You Have the Choice to Take Back Control of Your Financial Future.

Should you sign a reaffirmation agreement in a Chapter 7 bankruptcy?

On Behalf of | Feb 17, 2022 | Chapter 7 Bankruptcy

If you feel overwhelmed with medical debt, credit card expenses or mortgage payments, you are not alone. More than 434,500 Americans filed for bankruptcy in 2021, with 310,597 of those being Chapter 7, according to United States Courts.

Chapter 7 bankruptcy offers relief from financial stress through discharge of your debt. Do you lose all of your property during a liquidation bankruptcy case? There are ways you can reauthorize loans and keep your property even after discharging the previous debt.

What is debt reaffirmation?

If you wish to retain property after a bankruptcy, you may reaffirm the debt through the lender. Debt reaffirmation is a contract made between you and the lender agreeing that you will remain liable for the amount owed on the property, such as a car or home, according to the United States Bankruptcy Court.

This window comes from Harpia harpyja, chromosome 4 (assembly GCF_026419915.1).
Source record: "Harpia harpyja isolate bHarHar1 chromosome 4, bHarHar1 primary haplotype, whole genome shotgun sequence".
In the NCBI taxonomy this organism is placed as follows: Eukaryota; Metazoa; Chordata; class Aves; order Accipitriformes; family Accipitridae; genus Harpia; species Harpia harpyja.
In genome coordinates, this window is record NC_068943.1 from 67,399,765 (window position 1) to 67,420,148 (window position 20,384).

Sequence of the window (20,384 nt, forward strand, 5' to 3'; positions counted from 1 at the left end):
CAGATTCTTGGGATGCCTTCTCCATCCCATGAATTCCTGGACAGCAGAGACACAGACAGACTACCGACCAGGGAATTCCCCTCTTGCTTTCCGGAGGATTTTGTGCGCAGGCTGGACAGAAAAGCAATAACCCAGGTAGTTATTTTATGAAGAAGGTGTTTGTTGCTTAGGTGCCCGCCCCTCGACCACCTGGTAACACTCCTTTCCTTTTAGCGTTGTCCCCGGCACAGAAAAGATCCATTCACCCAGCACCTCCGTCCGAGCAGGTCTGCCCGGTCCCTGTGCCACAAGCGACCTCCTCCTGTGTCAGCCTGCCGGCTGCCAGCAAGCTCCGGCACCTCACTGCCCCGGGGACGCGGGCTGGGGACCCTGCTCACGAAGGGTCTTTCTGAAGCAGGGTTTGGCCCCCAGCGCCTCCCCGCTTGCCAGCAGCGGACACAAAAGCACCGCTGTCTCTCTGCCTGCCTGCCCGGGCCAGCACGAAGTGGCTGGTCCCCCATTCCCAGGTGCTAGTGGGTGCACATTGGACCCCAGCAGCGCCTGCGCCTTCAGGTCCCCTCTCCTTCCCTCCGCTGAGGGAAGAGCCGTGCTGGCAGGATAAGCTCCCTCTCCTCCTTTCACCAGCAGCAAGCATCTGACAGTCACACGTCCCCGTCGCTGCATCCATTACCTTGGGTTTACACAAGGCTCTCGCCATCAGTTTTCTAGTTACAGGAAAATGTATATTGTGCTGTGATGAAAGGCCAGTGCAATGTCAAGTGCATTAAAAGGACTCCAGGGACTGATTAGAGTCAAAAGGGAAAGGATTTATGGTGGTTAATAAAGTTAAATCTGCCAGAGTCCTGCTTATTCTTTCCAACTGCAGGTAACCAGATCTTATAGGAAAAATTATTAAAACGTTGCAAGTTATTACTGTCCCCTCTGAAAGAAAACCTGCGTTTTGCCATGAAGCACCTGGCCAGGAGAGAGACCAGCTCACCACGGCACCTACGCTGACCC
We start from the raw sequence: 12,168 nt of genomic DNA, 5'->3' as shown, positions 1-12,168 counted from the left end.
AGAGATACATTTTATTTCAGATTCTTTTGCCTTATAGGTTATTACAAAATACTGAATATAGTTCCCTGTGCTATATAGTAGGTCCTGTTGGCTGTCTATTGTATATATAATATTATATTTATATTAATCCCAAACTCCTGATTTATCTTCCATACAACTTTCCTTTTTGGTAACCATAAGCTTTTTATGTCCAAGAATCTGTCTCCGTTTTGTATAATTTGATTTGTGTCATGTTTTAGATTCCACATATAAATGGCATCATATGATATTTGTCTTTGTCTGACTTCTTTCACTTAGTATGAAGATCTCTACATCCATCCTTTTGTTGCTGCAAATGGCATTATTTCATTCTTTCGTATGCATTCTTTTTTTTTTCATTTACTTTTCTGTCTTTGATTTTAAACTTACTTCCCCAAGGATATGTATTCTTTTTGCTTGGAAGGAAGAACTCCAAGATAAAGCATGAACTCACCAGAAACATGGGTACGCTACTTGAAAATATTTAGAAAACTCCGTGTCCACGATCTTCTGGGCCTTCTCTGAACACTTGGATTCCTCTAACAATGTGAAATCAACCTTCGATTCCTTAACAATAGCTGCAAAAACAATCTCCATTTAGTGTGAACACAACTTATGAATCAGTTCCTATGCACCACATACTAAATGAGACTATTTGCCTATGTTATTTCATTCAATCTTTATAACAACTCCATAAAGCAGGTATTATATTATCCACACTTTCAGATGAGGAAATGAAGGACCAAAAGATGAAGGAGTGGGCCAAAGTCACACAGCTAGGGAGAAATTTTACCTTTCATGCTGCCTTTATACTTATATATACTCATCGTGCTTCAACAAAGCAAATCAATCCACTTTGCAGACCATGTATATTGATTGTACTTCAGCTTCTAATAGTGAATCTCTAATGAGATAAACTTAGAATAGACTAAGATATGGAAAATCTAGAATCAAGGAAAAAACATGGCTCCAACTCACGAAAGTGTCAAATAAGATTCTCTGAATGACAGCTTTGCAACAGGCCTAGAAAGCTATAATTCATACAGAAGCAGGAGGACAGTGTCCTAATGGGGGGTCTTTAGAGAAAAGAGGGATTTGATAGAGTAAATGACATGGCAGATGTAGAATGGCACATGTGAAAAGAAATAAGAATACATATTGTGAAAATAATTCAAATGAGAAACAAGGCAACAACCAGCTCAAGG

Not only does this allow you to keep the property, but the lender does not have to repossess or foreclose on the property. In some cases, the lender will help make payments more affordable by lowering the interest rate or decreasing monthly payments.

What should you consider?

There are several items to consider when deciding whether debt reaffirmation is right for you, such as:

  • Can you replace the property for less money?
  • Is the property a want or a need?
  • Will you need to get caught up on missed payments?
  • How long is the life of the loan?
  • Did the lender offer new and improved terms?

It is important to only reaffirm a debt if you can continue making payments on the loan. You do not want to get caught in a situation where you still struggle to make payments after discharging the bankruptcy.

While debt reaffirmation can help you retain property and rebuild your credit after a bankruptcy, it is important to ensure the move is right for your financial situation.

Archives